By Hayley Kappes
Killeen Daily Herald
Sean Cook knew retiring worn-out American flags required a proper ceremony, other than burial in a ditch.
So he dedicated his Eagle Scout project to improving retirement for old American flags at the Central Texas State Veterans Cemetery in Killeen.
Sean's project, an American flag incinerator, was officially dedicated Saturday at the cemetery in front of a small crowd of Sean's fellow Boy Scouts, family and members of the community.
With the help of his father, Steve, and scout master, Sean began fundraising for the installation of a flag incinerator at the cemetery.
"All we had was a dirt pit that we had dug up," Sean said. "They needed a better place to do this because it is the best flag in the world."
It took him roughly six months to raise $6,500, enough to cover the entire project's cost.
Sean said he earned half the project's cost after requesting donations from the Rotary Club of Killeen. The rest was gained from family members, friends, local businesses and door-to-door donations.
"I didn't meet a single person who wasn't willing to help in some way," he said.
Retired Lt. Col. Art Trujillo, a member of the Killeen Independent School District Board of Trustees, attended the flag dedication ceremony.
"Some Eagle Scout projects are quite extensive, it really varies," said Trujillo, a former Eagle Scout. "I'm friends with Sean's family, and I know he's a very dynamic kid."
Sean's father, Steve, is the assistant scout master of his son's troop.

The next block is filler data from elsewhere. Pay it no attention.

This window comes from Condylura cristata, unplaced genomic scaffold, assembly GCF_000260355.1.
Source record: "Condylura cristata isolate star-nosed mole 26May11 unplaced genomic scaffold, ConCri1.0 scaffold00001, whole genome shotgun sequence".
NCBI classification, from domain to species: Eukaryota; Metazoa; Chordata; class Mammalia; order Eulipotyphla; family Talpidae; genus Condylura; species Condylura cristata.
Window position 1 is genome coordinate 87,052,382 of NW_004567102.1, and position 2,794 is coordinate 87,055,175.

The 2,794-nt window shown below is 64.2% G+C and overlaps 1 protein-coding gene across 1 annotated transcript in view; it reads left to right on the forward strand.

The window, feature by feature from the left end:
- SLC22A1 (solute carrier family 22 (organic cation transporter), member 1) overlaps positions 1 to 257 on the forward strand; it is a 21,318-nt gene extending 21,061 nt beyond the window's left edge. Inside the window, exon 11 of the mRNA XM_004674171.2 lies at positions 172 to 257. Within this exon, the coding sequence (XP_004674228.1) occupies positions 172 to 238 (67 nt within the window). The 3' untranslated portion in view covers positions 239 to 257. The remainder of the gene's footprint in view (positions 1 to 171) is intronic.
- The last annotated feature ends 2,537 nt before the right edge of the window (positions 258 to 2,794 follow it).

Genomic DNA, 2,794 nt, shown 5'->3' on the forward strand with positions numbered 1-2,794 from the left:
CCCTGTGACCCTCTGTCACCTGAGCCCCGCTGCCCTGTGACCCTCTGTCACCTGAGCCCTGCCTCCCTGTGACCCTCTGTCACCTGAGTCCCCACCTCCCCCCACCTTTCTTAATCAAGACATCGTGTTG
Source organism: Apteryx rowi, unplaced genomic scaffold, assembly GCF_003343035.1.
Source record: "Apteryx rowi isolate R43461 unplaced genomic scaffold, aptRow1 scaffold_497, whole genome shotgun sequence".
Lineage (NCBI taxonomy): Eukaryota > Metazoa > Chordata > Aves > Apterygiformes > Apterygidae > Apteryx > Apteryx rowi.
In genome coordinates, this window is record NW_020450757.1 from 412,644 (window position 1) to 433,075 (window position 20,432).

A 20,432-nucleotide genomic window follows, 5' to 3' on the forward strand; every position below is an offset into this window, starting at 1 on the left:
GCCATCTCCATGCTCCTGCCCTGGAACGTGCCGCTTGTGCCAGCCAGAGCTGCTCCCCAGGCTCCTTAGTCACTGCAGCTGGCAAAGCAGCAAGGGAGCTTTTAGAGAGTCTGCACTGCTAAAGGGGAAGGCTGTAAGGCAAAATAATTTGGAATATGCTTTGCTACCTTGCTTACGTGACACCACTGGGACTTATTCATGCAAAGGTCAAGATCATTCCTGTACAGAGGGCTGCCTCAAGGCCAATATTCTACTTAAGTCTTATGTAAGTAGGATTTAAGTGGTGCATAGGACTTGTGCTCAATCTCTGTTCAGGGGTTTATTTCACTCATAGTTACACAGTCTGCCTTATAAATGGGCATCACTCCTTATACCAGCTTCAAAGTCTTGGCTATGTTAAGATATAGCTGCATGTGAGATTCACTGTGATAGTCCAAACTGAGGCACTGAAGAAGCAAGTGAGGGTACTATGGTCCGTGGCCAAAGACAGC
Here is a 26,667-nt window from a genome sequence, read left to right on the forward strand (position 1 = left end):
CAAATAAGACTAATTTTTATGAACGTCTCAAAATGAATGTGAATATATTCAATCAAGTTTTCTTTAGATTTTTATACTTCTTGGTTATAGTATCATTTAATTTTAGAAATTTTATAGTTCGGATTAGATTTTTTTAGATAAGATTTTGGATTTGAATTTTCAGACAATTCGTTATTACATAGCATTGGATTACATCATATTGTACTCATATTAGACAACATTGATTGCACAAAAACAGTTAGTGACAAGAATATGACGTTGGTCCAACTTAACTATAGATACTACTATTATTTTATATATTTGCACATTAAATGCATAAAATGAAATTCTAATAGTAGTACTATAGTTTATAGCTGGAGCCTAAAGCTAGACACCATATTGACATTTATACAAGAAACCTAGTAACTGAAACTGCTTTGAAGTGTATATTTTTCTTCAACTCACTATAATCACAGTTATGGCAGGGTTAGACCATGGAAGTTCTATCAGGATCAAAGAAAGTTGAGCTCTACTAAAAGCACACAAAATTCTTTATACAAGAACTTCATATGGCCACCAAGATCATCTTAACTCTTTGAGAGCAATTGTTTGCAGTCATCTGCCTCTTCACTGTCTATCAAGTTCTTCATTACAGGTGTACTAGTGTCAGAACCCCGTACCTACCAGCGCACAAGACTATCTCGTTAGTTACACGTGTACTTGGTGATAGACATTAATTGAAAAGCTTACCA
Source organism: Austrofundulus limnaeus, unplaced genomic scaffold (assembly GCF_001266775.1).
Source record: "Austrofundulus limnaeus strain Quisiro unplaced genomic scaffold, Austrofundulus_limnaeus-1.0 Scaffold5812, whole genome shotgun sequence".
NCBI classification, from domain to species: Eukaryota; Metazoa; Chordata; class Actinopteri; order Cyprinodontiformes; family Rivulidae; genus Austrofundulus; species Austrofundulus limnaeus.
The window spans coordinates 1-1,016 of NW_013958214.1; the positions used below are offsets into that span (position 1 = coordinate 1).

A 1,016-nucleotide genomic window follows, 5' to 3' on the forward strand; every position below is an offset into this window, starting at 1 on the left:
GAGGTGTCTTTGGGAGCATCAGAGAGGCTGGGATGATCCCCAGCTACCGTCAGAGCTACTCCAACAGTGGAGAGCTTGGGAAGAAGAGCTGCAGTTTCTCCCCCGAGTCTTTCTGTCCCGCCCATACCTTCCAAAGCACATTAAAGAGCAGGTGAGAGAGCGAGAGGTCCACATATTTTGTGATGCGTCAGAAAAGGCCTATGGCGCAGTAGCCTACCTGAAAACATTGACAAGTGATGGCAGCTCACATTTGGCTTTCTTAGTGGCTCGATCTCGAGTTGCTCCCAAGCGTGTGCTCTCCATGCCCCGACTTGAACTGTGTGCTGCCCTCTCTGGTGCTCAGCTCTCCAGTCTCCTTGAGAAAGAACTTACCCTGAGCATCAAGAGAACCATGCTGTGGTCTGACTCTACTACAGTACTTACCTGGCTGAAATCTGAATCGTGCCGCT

"I was hopeful that he could raise the funds, that was the biggest concern," Steve said. "The community was so supportive and donated their time, materials and money and made it a reality pretty quickly."
The Cooks have a tradition of service at Fort Hood.
Steve grew up in Killeen when his father was stationed here, and was himself stationed at Fort Hood two separate times before retiring as an officer.
The Cook's oldest son, Brian, becomes a second lieutenant after he graduates from Texas A&M University in August, and will eventually serve at Fort Hood.
Steve said scouting taught Sean the meaning of community service and hard work.
"Sean's passionate, he's a patriot," Steve said. "He knew this wasn't the right way to retire American flags."
Sean has a couple of merit badges left to complete, and a booklet documenting his work, which must be approved by his scout master before he becomes an Eagle Scout.
He wants to study political science or education at A&M after high school, then continue his family's legacy and join the Army.
"I plan to stay in Texas for the rest of my life, so I can always come back to this and see what I did when I was 17-years-old," Sean said.
Contact Hayley Kappes at email@example.com or (254) 501-7559.
For more information
Call the office of the Central Texas State Veterans Cemetery for more information on retiring flags at the incinerator, at (254) 616-1770. Flags cannot be burned if a county-wide burn ban is in effect.